Good morning Washington. Yesterday was The Hill’s Sam Youngman’s birthday and today is the birthday of Len Downie. One year ago, Tom Edsalljoined the Huffington Post. Mike Allen’s Playbook tells us that it’s Julie Whitson’s birthday.
Today’s “Angry Journalist” rant of the day: “I left journalism/newspapers 6 years ago for one reason: the bias. Oh, wait, here’s another one: everyone is miserable all the time. Oops, a third: my family and friends worked when I was off, and vice-versa. That’s it. No wait! Four: I qualified for welfare each of the 8 years I was in the business. Oh boy, they’re coming from everywhere nowâ€¦Five: the bias among reporters. Six: the entire office was outfitted in 1940s desks and chairsâ€¦Seven: Raises were verboten, yet we all got invited to the owner’s home for Christmas and see what opulence he lived in. Eight: Work-life balance. Nine: A chance to see how people with souls actually lived. Ten: The time I had a promised raise taken away, and replaced with a free pizza coupon and movie tickets!”
Wall Street Journal reports, “A special committee established to oversee The Wall Street Journal’s editorial integrity said its members should have been informed earlier that the newspaper’s managing editor, Marcus Brauchli, had been pressured to resign.”
AP reports, “Credit-ratings agency Standard & Poor’s Ratings Services on Tuesday cut its long-term rating on newspaper publisher The New York Times Co., as its advertising revenue continues to fall.”
Slate’s Jack Shaferwrites, “Sunday’s New York Times Travel section pays obvious homage to the Austin Powers movies with a photo spread of vacationing nudists cavorting in their absolute uncovered gloryâ€”without showing much in the way of private parts.”
CNN’s Political Ticker reports, “The New Hampshire Political Library is awarding CNN’s Candy Crowley with a New Hampshire Primary Award Wednesday for her outstanding political coverage. Serving as CNN’s Senior Political Correspondent, Crowley braved the New England cold to report extensively on the New Hampshire primary earlier this year.”
The Washington Post takes a look at The Daily Show’s “chief researcher and video wiz,” Adam Chodikoff, a “vital link in the program’s comedic ecosystem. Chodikoff’s job is to dig through the vast quarry of TV news footage to find the nuggets that form the program’s pointed, often eye-opening ‘reporting.’ In a manner of speaking, he’s an investigative humorist.”
Variety reports, “Days of lavish TV upfronts are gone. Networks scaling back due to strike”
Bloomberg reports, “Time Warner Inc. Chief Executive Officer Jeffrey Bewkes said he will separate the cable-systems unit from the film and television businesses, bringing him a step closer to breaking up the world’s biggest media company.”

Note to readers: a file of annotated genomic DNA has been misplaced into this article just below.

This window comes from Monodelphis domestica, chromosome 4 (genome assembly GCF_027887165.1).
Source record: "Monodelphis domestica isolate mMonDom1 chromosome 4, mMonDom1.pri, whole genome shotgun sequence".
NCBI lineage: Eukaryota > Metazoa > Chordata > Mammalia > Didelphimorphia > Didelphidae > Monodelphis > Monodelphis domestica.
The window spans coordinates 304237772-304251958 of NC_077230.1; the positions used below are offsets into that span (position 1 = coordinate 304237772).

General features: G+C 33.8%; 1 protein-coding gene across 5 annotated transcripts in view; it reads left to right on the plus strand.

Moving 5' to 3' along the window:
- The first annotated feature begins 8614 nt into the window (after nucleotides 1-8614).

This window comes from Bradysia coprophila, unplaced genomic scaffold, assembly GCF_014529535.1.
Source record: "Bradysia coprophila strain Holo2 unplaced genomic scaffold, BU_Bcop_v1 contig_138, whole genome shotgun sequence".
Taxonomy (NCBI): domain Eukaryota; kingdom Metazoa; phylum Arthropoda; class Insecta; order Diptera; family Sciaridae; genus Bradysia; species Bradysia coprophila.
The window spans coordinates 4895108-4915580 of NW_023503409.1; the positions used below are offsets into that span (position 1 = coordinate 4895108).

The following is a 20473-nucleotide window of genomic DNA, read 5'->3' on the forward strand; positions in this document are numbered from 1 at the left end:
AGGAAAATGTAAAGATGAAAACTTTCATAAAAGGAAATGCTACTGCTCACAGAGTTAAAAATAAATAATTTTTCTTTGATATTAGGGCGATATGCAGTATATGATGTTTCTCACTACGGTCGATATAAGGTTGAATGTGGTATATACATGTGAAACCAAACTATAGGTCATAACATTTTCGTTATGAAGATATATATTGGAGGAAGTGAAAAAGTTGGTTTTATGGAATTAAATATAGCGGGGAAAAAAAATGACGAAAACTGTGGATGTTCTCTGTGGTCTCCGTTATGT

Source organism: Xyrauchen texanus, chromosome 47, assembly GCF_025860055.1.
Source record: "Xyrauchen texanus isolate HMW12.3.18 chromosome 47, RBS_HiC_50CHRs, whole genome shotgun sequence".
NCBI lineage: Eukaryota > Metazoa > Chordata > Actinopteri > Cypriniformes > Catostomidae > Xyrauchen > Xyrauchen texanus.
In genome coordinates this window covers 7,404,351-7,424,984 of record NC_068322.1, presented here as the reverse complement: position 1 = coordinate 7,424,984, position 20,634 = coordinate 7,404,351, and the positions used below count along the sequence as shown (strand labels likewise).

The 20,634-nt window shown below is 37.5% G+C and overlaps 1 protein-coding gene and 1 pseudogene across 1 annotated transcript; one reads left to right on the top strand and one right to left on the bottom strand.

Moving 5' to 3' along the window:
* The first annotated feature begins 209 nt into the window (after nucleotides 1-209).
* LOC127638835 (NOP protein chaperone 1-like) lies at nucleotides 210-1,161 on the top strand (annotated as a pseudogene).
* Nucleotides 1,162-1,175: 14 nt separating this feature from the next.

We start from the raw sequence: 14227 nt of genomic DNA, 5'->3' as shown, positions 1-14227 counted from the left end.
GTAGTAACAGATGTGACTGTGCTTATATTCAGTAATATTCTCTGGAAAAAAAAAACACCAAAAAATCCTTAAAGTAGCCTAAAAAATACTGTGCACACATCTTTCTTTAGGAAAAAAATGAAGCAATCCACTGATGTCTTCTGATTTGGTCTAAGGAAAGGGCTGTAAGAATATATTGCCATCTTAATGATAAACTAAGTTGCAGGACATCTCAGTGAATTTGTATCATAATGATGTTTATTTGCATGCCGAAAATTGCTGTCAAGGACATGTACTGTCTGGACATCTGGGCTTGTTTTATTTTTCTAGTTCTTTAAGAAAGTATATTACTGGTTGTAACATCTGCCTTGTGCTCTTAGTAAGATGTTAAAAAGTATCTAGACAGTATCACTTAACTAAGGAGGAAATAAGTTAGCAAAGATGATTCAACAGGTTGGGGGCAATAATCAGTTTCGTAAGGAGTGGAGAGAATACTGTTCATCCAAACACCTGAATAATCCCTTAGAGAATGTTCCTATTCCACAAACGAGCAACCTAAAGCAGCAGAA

MediaPost.com’s Diane Mermigaswrites, “Some on Wall Street and in Hollywood are asking the question out loud: Can Sumner Redstone afford not to reunite Viacom and CBS? CBS’ core television and radio may not be able to generate new digital revenues fast enough to offset an inevitable fall-off in broadcast revenues in nonpolitical 2009. That’s when the company could go from a slow-growth to a no-growth story.”
Jossip reports, “There’s a big reason why MSNBC would like to quiet any knowledge of David Gregory’s off-camera behavior and sluggish ratings. David Gregory, you see, is supposed to be the next Chris Matthews. Oh, did we say next? We meant he’s supposed to replace Chris Matthews.” Gawker has more.
Jossip also reports, “Ever since news broke about his brand of courtesy toward waitresses, David Gregory has been clamming up around the D.C. newsroom. But now we’re told that his distancing from staff might have more to do with at least 10 consecutive days of dipping ratings, where ‘he’s been losing big chunks of the strong lede-in audience he starts with,’ says a MSNBC insider.”
WebProNews reports, “Google and YouTube have announced plans to hold a presidential forum in New Orleans in September. In the announcement the two companies said, ‘The forum will be a live televised discussion about the issues critical to America’s future, and using YouTube’s video platform and Google’s technologies, you’ll be able to engage in the discussion in important ways.'”
CNet News reports, “Video may be the next content revolution on the Internet after text and photos, but it’s still unclear how to sell it best to advertisers and Web surfers. And that’s even for a Google executive.”
The Chronicle of Higher Education reports, “The Chronicle has awarded its fifth annual David W. Miller Award for Student Journalists to Sam Laird, a 2007 graduate of the University of California at Santa Cruz who has been in South America since a newspaper internship in Ecuador fell through in January.”
The New York Times reports, “As the advertising industry confronts profound changes in media and technology, agency leaders were given a dose of tough love at their annual conference.”